Transparency and accountability are needed to clarify large differences in the use of forensic orders across Australia

Andrew Amos, Michael Evans, Neeraj Gill, Kathleen Nitschinsk, Adithya Sharanya, Steve Kisely

    Research output: Contribution to journalArticlepeer-review

    Abstract

    Objective: Although wide variation in the use of community treatment orders mandating treatment for patients with mental illness is well known, there is much less information on the use of forensic orders mandating treatment for patients diverted from justice systems. We therefore examined the use of forensic mental health orders in Australia using routinely available data.

    Method: We completed a retrospective review of publicly reported data about forensic orders and health or criminal justice outcomes across Australia's jurisdictions. Data on the initiation and prevalence of forensic orders were extracted from annual reports by health and justice system entities with governance of forensic mental health patients. Linear mixed models were used to test for differences between jurisdictions in the number and rate of increase of forensic orders per capita open at the end of each calendar year, and the patterns of forensic order use and reporting were analysed for lessons regarding a minimum data set about the number of forensic orders, rates of re-offending, and vulnerable cohorts including Indigenous and female patients.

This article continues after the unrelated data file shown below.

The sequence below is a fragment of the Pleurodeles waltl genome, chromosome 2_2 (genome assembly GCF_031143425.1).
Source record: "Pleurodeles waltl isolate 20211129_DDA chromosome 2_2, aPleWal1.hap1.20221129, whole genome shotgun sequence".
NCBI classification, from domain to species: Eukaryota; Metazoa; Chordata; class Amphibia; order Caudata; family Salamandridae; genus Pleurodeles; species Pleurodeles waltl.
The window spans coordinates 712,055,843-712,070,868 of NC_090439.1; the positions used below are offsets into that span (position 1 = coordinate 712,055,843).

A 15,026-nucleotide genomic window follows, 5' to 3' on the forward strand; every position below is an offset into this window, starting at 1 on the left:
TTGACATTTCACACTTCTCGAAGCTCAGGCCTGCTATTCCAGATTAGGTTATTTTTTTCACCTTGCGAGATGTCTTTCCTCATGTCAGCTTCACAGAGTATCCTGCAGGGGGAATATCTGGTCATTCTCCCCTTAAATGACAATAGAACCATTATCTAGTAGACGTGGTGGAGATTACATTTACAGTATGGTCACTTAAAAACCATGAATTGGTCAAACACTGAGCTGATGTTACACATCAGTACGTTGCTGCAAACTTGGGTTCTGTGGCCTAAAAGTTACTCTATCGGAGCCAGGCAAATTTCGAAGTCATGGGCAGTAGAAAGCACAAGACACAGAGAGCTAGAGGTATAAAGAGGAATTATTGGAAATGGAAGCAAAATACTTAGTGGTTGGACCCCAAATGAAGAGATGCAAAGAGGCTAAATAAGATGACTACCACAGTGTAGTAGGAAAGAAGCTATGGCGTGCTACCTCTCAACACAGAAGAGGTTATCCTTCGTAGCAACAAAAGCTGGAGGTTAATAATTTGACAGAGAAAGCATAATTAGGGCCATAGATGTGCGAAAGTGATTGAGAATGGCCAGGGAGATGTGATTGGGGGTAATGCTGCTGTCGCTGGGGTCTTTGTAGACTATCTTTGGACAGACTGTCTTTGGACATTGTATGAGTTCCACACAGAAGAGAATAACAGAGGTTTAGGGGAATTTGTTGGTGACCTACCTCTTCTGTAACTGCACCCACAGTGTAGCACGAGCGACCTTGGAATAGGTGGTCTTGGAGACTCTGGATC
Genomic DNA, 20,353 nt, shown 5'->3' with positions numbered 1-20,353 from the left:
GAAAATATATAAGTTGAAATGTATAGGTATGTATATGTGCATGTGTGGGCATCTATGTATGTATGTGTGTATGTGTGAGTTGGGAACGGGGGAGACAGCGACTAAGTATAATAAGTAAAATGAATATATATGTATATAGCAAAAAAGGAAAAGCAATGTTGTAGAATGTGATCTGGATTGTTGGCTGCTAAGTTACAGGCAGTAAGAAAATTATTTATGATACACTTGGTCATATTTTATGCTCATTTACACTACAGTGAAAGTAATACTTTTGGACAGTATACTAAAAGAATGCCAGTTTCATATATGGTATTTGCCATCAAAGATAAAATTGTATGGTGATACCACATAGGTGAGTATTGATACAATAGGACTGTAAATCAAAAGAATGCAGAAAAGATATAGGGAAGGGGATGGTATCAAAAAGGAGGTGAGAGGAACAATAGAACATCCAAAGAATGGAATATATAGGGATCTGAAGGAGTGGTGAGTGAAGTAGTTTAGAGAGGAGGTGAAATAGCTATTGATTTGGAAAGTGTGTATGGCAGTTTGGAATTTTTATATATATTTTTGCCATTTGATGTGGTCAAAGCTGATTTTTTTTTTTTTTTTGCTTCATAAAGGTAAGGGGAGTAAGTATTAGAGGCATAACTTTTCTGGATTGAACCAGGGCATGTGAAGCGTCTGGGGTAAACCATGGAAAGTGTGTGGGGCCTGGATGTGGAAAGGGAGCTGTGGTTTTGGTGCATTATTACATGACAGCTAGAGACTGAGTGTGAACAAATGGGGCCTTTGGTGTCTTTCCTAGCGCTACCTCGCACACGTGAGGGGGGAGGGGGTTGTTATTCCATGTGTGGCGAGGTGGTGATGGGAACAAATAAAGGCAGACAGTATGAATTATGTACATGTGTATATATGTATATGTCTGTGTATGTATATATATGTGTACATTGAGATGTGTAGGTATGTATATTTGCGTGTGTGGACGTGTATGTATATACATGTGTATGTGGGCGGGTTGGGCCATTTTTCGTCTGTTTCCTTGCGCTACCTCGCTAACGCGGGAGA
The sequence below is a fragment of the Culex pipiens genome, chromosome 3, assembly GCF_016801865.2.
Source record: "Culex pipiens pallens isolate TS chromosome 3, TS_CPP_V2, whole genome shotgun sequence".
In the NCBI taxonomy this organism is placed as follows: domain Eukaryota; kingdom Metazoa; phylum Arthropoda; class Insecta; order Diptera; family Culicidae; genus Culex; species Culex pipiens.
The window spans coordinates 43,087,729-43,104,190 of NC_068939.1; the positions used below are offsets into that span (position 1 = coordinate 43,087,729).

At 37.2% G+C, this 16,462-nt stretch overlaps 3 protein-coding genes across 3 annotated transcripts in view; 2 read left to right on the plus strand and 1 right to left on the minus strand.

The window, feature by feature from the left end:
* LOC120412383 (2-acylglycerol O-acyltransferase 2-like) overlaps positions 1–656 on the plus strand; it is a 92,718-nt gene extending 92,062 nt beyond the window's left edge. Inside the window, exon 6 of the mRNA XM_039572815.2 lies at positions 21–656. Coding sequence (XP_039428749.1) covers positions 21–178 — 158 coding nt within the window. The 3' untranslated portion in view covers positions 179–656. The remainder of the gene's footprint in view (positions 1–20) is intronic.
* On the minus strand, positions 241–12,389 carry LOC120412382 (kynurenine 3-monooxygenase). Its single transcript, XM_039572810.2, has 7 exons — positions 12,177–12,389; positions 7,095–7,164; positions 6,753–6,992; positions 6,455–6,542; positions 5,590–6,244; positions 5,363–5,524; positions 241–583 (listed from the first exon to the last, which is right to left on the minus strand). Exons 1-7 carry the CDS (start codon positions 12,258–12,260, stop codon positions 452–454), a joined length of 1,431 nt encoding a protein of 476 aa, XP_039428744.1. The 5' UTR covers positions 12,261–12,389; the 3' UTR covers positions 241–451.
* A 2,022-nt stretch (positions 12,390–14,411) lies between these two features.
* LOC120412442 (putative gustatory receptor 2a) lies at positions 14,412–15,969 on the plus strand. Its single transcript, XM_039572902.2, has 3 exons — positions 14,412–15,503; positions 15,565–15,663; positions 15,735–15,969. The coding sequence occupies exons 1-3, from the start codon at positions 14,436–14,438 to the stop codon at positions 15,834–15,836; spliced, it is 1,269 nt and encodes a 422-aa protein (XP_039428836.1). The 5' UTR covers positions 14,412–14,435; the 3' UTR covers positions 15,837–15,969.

Results: While larger states generally provided useful information about the health engagement of people on forensic orders, no states routinely reported recidivism data or fully addressed vulnerable cohorts, although Victoria provided some information about Indigenous patients and Victoria and Tasmania about female patients. There were significant differences between jurisdictions on both the number of forensic orders in place in 2003, and in the rate of increase in forensic orders between 2003 and 2020. Consistent with the relative number of forensic orders extant in 2003, Queensland showed a large and NSW a moderate rate of increase in the number of people on forensic orders per capita compared with Victoria and WA.

    Conclusions: A standard set of minimum reported data is needed to monitor and interpret the causes and consequences of large variations in forensic systems across jurisdictions, with the greatest potential benefits for Indigenous and female patients.

    Keywords: Forensic mental health; Gender equity; Indigenous psychiatry; Public health; Social justice.
    Original languageEnglish
    Article number101795
    Pages (from-to)1-9
    Number of pages9
    JournalInternational Journal of Law and Psychiatry
    Volume82
    DOIs
    Publication statusPublished - 10 May 2022

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